If Any One Can Overcome Anxiety Disorder, Why Do Some People Have Anxiety Disorder Long-Term Or Their Entire Lives?
Anxiety occurs when we think in an apprehensive way (fearful that something bad or unpleasant will happen). Anxiety disorder occurs when we think in overly apprehensive ways, and doing so and its consequences interfere with a normal lifestyle.
Therefore, anxiety disorder is not caused by a chemical imbalance in the brain, a biological problem with the brain, or by genes. Anxiety disorder is caused by unhealthy behaviors—the ways we think and act in overly apprehensive, therefore, anxious ways.
Apprehensive: anxious, worried, uneasy, concerned, nervous, agitated, afraid, scared, frightened, fearful
To successfully treat anxiety disorder, we need to learn to behave (think and act) in less apprehensive ways, and ways more consistent with “normal” anxiety and not that of anxiety at the disorder level. Remember, everyone is anxious from time to time. So anxiety is not a problem in itself. Anxiety only becomes a problem when we’re anxious too frequently and/or dramatically, and being so, and its consequences, cause impairment to a normal lifestyle.
To overcome anxiety disorder, we have to identify and successfully address those behaviors, situations, and circumstances (which we call the underlying factors of anxiety) that cause us to think about life in overly apprehensive ways. Because anxiety disorder isn’t caused by a biological, chemical, or genetic problem, WE have to work to make healthy change, and this work is specific.
People who struggle with anxiety disorder long-term or their entire lives do so because they don’t do the appropriate work, or enough of the right work to alleviate anxiety as a disorder. So it’s not that they CAN’T overcome anxiety as a disorder, but that they DON’T do the right work or sufficiently to successfully address anxiety at the disorder level.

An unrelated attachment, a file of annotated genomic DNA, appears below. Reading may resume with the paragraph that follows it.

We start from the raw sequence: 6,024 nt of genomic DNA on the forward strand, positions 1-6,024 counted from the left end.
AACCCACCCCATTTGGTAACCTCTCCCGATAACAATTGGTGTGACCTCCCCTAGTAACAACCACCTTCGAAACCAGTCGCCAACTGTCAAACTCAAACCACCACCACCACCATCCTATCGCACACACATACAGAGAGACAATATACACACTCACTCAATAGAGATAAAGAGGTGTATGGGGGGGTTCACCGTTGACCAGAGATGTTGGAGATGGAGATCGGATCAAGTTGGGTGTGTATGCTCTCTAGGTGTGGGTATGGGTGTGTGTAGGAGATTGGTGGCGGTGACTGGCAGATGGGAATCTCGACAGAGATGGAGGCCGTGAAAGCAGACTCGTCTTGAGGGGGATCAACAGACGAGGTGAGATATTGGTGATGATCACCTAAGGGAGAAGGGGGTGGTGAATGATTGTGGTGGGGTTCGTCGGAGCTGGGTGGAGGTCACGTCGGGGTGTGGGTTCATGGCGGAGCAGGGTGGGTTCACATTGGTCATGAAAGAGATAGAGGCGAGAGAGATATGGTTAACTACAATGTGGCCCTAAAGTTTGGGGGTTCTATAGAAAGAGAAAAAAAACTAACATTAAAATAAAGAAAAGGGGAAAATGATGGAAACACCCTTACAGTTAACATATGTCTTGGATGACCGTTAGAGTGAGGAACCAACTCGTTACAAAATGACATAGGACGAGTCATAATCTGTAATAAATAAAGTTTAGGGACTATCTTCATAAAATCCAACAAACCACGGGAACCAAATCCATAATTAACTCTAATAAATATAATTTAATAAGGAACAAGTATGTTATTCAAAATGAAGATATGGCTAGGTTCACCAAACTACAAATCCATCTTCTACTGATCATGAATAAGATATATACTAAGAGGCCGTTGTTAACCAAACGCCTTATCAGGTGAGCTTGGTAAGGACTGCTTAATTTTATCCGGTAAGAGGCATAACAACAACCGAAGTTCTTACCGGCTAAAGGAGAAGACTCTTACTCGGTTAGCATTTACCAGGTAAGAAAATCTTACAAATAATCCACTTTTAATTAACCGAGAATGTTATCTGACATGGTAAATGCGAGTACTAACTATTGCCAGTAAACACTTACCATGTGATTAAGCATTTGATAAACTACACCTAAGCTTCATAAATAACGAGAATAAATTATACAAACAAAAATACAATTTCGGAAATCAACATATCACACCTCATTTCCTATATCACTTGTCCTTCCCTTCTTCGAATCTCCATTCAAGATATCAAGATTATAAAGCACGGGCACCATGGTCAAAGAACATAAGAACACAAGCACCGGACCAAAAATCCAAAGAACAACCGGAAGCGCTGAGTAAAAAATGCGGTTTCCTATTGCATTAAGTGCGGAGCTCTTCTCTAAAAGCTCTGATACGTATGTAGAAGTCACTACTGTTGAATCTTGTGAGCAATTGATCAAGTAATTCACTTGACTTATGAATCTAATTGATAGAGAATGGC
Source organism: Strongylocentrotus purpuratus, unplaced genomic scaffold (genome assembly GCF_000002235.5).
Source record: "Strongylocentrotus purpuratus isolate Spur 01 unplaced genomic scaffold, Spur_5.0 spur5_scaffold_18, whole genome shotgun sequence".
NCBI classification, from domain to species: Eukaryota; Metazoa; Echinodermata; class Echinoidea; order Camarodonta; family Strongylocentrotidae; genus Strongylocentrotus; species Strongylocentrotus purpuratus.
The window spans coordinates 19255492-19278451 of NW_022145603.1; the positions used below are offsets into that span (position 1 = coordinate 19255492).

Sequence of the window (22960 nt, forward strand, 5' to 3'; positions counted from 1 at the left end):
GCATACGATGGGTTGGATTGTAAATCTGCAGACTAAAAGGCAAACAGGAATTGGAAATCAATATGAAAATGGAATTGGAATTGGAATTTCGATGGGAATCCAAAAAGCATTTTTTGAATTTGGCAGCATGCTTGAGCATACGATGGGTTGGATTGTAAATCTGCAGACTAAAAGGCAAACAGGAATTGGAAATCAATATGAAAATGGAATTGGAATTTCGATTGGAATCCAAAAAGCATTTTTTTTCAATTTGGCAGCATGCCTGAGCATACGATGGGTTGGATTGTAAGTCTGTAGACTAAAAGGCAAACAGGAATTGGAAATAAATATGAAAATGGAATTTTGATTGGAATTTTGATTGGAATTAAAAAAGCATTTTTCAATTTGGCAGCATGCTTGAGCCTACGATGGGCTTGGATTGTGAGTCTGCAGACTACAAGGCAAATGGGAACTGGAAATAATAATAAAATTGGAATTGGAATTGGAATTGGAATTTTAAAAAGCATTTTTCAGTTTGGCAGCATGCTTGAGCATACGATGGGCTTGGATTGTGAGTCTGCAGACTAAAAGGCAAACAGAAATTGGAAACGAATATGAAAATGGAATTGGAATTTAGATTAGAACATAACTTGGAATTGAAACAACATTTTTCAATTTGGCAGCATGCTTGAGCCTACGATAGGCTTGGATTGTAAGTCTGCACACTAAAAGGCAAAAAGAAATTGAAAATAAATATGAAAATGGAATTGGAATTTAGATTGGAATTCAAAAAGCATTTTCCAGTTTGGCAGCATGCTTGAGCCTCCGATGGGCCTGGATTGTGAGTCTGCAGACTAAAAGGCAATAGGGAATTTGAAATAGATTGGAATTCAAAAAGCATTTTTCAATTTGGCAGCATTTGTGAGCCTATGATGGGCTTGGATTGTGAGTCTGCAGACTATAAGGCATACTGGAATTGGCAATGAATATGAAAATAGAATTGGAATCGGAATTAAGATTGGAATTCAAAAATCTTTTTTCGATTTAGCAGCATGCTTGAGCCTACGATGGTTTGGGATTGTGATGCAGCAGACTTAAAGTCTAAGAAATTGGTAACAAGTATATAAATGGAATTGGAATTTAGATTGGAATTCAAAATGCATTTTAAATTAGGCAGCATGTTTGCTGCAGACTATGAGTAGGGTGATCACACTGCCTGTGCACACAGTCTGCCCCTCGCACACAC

Because anxiety disorder is caused by specific reasons, unless those reasons are identified and successfully addressed, anxiety at the disorder level will remain.
When you treat the cause of the problem — the underlying factors that cause anxiety at the disorder level — you are treating the core of the problem. When you treat the core of the problem, the problem disappears. If you don’t treat the cause, the problem will remain.
For more information about why not everyone overcomes anxiety disorder, see “Is it possible for an individual to never recover from an anxiety disorder?”
”CBT can be recommended as a gold standard in the psychotherapeutic treatment of patients with anxiety disorders." - Otte, Christian. "Cognitive Behavioral Therapy in Anxiety Disorders: Current State of the Evidence." Dialogues in Clinical Neuroscience. Les Laboratoires Servier, Dec. 2011. Web. 14 Sept. 2016.
DISCLAIMER: Because each body is somewhat chemically unique, and because each person will have a unique mix of symptoms and underlying factors, recovery results may vary. Variances can occur for many reasons, including due to the severity of the condition, the ability of the person to apply the recovery concepts, and the commitment to making behavioral change.
The combination of good self-help information and working with an experienced anxiety disorder coach, counselor, or therapist is the most effective way to address anxiety disorder and its many symptoms. Until the core causes of anxiety are addressed - the underlying factors that motivate apprehensive behavior - a struggle with anxiety disorder can return again and again. Identifying and successfully addressing anxiety's underlying factors is the best way to overcome problematic anxiety.
For more information about our Anxiety Counseling option; our Available Anxiety Therapists; to Book An Appointment with one of our anxiety therapists; common Anxiety Signs and Symptoms; common Anxiety Attack Symptoms; the symptoms of panic attack disorder; anxiety Recovery Support area; information about Anxiety; and our Anxiety 101 section; or click on the appropriate link or graphic below:
Return to our Anxiety Frequent Questions page.
Authors: Jim Folk, Marilyn Folk, BScN. Last updated January 1, 2019.